At about 11 p.m., Kill had a conversation with defendant. He advised him again of his Miranda rights, and defendant indicated that he understood them. Kill told defendant that he had had conversations with Ramon Rocha and Ricky Cataldo, and that he wanted to talk to him about the switching of places in the car while it was parked at 39th and St. Louis. Defendant then related the story of the entire incident. He had a .45 caliber semiautomatic pistol, and Downey wanted to go home to pick up a .22 caliber revolver. He told of switching places in the car, and related how he fired five or six times and how Downey fired four or five times down the alley. He said that Robert George took the .45 caliber pistol with him when he left the car, and Michael George took the .22 caliber revolver with him. He stated that Cataldo had nothing to do with the planning or the execution of the shooting.
After interviewing defendant, Kill notified the felony review unit of the state's attorney's office, and then interviewed Downey. He advised Downey of his Miranda rights, and Downey indicated that he understood them and agreed to speak with him. Downey then related the entire story. The only differences from defendant's story were that Downey said he had the .22 caliber revolver with him before he went home (he had gone home merely to pick up a pack of cigarettes); Downey fired only three shots; and he heard defendant fire four to five shots. Downey said that the shooting was the result of on-the-spot planning among the four defendants; defendant had not said when the shooting was planned. Downey also said that Cataldo wasnot involved in the planning or the commission of the shooting. Kill was present for part of the assistant state's attorney's questioning of both Downey and defendant, and he was present when statements to a court reporter from both were taken. Kill signed both statements as a witness.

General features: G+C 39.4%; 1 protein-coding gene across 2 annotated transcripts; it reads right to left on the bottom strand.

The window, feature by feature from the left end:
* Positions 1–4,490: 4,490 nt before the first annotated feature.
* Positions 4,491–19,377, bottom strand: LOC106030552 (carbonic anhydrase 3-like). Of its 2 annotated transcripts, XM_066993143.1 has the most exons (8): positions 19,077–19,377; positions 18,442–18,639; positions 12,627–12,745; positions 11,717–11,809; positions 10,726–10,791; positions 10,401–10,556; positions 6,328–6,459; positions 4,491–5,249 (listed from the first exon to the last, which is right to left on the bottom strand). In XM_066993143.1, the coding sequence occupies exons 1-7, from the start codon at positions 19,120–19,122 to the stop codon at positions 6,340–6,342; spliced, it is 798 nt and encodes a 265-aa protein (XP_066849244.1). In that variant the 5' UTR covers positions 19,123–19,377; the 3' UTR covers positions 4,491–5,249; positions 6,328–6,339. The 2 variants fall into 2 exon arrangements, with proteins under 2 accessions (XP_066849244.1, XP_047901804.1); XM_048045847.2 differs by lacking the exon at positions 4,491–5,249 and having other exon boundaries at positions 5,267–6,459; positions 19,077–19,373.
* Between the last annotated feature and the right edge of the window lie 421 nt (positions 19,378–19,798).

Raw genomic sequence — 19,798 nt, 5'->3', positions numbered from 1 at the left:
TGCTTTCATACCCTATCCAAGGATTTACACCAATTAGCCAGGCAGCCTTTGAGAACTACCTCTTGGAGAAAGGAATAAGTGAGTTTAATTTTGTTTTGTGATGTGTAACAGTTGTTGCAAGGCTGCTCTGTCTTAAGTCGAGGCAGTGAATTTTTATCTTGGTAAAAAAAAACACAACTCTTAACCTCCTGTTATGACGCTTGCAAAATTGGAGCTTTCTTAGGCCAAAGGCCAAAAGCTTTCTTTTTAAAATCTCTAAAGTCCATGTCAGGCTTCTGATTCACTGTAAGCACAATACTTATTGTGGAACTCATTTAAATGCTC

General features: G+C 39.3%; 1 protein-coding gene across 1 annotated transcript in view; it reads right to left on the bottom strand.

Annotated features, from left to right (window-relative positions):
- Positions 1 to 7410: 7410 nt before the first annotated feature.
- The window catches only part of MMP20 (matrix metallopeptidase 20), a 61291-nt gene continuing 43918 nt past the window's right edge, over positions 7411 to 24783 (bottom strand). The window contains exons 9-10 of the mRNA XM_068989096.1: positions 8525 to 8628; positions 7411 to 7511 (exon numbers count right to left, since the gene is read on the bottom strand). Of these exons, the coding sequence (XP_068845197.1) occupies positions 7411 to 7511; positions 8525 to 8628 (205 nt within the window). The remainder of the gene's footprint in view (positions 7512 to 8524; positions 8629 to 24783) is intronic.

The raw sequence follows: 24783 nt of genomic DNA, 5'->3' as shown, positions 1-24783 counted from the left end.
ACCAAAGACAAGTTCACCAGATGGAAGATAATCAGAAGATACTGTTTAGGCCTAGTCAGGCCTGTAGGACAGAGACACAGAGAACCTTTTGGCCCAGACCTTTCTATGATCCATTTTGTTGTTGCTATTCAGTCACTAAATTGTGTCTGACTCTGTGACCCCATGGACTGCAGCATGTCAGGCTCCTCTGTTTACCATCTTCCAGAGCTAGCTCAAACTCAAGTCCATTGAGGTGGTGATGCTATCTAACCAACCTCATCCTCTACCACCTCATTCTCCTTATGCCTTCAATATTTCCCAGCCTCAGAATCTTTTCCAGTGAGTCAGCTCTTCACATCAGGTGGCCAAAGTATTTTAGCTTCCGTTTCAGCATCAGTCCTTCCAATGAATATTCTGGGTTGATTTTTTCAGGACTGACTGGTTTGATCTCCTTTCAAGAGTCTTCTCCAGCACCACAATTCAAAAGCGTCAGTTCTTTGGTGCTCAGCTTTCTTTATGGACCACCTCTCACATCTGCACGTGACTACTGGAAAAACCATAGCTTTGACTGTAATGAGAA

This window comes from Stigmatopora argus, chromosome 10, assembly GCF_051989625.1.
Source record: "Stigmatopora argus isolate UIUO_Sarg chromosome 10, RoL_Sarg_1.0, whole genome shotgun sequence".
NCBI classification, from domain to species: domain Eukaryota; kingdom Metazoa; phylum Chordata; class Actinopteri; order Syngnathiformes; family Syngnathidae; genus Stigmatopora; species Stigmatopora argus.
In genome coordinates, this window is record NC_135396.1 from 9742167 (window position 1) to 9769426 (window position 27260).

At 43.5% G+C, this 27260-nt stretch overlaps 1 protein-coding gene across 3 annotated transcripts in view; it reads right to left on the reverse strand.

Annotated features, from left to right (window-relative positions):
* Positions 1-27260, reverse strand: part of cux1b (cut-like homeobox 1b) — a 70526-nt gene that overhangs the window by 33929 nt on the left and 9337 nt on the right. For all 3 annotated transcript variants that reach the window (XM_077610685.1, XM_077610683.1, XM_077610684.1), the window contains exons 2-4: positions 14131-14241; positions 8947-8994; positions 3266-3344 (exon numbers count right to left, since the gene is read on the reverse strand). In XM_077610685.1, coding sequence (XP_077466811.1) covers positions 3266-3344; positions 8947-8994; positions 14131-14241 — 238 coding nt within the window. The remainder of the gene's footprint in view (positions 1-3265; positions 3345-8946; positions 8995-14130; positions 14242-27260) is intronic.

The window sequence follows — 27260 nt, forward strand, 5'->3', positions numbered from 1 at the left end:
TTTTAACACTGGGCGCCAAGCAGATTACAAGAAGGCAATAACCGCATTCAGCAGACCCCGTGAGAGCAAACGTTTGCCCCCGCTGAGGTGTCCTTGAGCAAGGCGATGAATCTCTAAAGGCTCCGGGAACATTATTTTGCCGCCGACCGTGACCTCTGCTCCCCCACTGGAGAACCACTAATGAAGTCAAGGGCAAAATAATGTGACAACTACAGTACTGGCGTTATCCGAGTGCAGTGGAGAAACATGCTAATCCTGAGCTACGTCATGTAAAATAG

Former assistant state's attorney Larry Axelrood testified that he separately read defendant and Downey their rights, and took separate statements to a court reporter from each at around 3 a.m. Defendant related that after he got his father's car, he and his codefendants went driving in the area of 39th and St. Louis to see if they could find any members of the 2-6 gang. They saw the people playing basketball in the alley on their first pass through the area, and went down 39th Street to see if they could identify them. They saw that the people in the alley were members of the 2-6 gang, and then went to Downey's house where Downey got the .22 caliber revolver. Defendant already had his .45 with him. The .22 belonged to Michael George, but was carried by Downey. They returned to the area, and he and Downey switched places with Robert George and Michael George at 39th and St. Louis.